Domenica, 04 Giugno 2017 - 11:57 Comunicato 1501

Unequal health in Africa, Uganda’s way to equity

On the 3rd of June at the Trento Festival of Economics, African politicians and the world of international development cooperation discussed how governments and aid organisations could work together to construct fair healthcare policies in Africa, specifically
Uganda. While governments have sovereignty over their state, including healthcare policies, for many African states international aid is also critical for citizens to receive access to care. It is important to both African politicians and these international aid organisations that their policies and disbursement of care do not lead to inequality in access or coverage.

Health is multidimensional, meaning that is is more complex than simply the absence of disease. With economic and social factors influencing health, it is important to adopt a holistic approach to human well-being. The government of Uganda recognises that there is a need to see health holistically and has therefore guaranteed fair treatment in healthcare to its citizens. For Uganda, and many other African nations, it is important that not only the government utilises this kind of approach, but that international aid organisations and distributors recognise the need to see healthcare complexly and value the human resources available in Africa. During the debate, there was also an emphasis placed on the importance of including women in the process of planning care disbursement.
Jenny Capuano, Director of Centro per la Formazione alla Solidarietà Internazionale in Trento, explained that for aid organisations it is important to consider the many possible dimensions of inequality that could be present in a state and while the discussion is about Africa, these dimensions also apply elsewhere. She said that she always tries to be mindful of social groups that are left behind in policies, of gender inequalities, ethnic backgrounds (indigenous and migrant communities specifically), and the inequalities that can exist between generations of the same group. They use their awareness of these inequalities to build fairer, more just societies.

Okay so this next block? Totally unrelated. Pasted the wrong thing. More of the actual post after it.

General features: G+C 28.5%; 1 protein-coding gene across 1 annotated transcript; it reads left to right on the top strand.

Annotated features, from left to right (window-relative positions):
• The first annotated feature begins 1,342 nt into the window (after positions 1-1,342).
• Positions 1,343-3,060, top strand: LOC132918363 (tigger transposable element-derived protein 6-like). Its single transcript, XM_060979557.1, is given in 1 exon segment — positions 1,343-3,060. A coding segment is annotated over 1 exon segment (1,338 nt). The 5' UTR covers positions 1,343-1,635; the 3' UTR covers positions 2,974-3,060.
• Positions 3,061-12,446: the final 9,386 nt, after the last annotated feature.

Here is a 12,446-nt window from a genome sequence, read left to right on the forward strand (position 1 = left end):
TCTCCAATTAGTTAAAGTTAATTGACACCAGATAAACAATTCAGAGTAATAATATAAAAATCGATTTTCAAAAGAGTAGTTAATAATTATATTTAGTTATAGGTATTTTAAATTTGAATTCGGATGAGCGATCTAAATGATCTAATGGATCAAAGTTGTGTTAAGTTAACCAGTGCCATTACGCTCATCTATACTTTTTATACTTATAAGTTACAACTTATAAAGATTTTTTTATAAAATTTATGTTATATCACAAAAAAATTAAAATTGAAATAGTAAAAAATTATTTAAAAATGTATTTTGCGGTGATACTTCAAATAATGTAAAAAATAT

With unique challenges present in every state, it can be challenging for governments to find the right fit for healthcare to meet the needs of their population. Joyce Moriku Kaducu, the Ugandan Minister for Primary Health Care, discussed the challenges that Uganda has faced in trying to provide adequate, fair coverage for all citizens. Their solution, given their limited revenue to fund healthcare coverage, was to decentralise. They empowered more local authorities that better knew the specific needs of their area and incorporated other fields into their healthcare coverage, taking a multi-dimensional approach that reinforced the intention of the national government.
Many of the challenges faced by the Ugandan government are faced elsewhere on the African continent and around the world, making the Ugandan case one that is interesting to study because of their novel approach to healthcare. By viewing health as multidimensional, they are less likely to reproduce the inequalities that they are trying to combat. They place an emphasis on the role of women and examine the patterns of inequality that may only be alleviated through a multidimensional approach that includes resources in other fields.

Twitter: @economicsfest